Tsarukyan isn’t the type to just blitz his opponents, so if this comes down to a war of attrition, I favor him based on his fitness, youth, and speed. When he’s still going 60 m.p.h. in the championship rounds, I’m fascinated to see if Dariush can keep up with him. It’s not like we haven’t seen Dariush reach down deep and raise hell in the later stages of a fight before. But you can only play that card so many times and I have to wonder if Dariush is reaching the end of his rope after battling top competition for so long.
I’m expecting a spirited 15 minutes of action that starts to turn in Tsarukyan’s favor near the end of the third round. From there, it’s the younger man who will take over en route to a finish via strikes in Round 4.
Jalin Turner (T13) vs. Bobby Green (T13)
It’s upset special time once again for Bobby Green!
Currently a slight underdog at +154 on Draft Kings, Green has more than enough tricks to send Jalin Turner to his third straight loss, especially when you take into account that Turner is taking this fight on less than 10 days’ notice and, honestly, doesn’t sound too jazzed about it. He also didn’t look great at the scale, needing two attempts to hit 156, and you know it was a miserable cut for the 6-foot-3 lightweight.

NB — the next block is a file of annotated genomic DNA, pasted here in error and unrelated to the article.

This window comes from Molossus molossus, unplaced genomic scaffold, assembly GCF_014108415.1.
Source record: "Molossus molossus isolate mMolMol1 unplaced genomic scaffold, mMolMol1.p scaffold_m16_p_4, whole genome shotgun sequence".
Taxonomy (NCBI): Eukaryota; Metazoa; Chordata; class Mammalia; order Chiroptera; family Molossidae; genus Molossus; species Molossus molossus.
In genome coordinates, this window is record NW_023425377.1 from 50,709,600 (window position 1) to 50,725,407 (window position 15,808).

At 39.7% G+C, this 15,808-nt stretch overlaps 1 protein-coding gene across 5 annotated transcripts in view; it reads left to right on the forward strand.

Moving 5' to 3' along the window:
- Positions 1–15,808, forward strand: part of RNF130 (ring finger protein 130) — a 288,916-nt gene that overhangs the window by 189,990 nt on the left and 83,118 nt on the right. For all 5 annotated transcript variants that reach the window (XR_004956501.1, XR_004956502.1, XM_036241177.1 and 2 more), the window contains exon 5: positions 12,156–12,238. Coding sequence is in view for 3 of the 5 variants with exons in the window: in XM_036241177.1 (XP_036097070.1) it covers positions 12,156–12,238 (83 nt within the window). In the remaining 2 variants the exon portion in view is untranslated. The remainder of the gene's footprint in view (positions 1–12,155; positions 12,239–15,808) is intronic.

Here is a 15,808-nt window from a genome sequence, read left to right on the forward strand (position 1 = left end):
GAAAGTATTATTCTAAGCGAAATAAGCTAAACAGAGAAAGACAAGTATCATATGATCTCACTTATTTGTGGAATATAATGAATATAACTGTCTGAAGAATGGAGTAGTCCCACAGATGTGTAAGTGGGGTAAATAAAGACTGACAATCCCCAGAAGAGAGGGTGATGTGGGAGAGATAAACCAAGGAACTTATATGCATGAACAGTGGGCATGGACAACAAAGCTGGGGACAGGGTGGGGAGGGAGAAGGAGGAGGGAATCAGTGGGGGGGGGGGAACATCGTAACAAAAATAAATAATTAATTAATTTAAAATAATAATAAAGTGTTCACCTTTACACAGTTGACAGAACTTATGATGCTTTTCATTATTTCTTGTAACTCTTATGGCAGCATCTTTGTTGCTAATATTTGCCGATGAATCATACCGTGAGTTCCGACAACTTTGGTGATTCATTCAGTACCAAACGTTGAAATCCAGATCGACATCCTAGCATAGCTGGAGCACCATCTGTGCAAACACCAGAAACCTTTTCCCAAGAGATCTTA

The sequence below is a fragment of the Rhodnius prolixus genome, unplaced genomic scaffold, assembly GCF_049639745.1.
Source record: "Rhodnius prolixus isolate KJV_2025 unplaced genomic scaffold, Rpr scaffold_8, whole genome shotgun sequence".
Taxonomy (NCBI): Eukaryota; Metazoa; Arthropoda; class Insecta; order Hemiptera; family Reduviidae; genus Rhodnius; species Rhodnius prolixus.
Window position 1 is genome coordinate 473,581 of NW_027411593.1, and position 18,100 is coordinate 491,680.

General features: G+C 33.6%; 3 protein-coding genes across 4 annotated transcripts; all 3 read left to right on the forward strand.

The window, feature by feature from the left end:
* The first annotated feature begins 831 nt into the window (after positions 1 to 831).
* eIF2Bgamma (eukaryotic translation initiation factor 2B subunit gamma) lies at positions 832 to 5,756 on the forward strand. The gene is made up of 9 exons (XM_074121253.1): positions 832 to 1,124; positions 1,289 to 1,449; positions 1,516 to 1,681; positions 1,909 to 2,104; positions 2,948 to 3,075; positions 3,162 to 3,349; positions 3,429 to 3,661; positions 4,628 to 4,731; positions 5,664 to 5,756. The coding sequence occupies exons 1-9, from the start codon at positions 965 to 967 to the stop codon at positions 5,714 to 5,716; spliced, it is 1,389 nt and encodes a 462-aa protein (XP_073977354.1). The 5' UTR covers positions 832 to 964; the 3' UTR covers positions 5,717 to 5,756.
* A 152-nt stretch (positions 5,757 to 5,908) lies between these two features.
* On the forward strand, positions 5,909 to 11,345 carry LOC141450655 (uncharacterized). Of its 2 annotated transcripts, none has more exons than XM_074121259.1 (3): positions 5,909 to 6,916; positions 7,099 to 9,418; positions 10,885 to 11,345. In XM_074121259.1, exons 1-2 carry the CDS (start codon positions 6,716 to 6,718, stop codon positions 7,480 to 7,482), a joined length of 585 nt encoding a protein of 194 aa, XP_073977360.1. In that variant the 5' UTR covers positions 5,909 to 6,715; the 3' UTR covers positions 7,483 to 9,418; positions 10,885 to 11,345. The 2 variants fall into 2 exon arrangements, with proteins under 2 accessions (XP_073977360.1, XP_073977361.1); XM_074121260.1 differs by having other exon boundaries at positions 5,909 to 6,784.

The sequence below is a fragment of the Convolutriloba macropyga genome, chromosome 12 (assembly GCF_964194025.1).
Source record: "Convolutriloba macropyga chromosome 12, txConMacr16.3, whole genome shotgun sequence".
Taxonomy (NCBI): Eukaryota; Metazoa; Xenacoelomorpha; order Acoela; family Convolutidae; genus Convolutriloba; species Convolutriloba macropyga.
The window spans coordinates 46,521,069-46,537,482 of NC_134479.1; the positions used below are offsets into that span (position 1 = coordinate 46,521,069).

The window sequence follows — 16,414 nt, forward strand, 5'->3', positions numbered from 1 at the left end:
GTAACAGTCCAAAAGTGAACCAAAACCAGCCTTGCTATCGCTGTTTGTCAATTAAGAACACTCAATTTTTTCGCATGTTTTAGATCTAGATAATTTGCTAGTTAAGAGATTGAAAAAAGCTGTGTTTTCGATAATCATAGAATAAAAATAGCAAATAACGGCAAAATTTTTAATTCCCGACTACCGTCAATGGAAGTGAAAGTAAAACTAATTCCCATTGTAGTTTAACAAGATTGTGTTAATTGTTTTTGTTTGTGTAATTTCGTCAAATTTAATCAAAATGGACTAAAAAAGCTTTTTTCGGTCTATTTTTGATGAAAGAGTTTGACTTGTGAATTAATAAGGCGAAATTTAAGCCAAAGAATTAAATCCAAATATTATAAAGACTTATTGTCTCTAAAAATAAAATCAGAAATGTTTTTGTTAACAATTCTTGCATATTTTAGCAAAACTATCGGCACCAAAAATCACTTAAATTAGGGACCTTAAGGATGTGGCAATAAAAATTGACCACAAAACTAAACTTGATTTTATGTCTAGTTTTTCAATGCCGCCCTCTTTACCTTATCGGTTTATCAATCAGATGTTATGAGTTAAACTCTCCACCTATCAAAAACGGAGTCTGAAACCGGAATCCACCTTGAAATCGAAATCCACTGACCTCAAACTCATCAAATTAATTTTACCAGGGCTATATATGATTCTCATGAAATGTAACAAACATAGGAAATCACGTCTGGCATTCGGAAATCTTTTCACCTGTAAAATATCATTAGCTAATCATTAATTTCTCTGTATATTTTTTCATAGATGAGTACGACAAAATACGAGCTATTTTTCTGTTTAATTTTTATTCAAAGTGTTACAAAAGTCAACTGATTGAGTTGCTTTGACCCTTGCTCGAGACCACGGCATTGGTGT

It’s not just the misgivings on Turner’s side that have me leaning towards Green. “King” is still one of the best boxers in the division and he has a great chin along with sharp defense. Turner likely has to put him away to get the win here, and I’m not confident he can land the big kibosh on the wily veteran. If he does manage to beat Green on the scorecards, that would actually impress me more than him scoring a quick finish.
I’d have favored Green to beat Hooker, and while this is a completely different matchup, I’m a believer in Green’s recent run of form. Yes, the man has fooled us before, but right now I’m just enjoying the ride. Green on points!
Deiveson Figueiredo (4, FLW) vs. Rob Font (10)
On a card with plenty of competitive matchups, this is the real wildcard for me.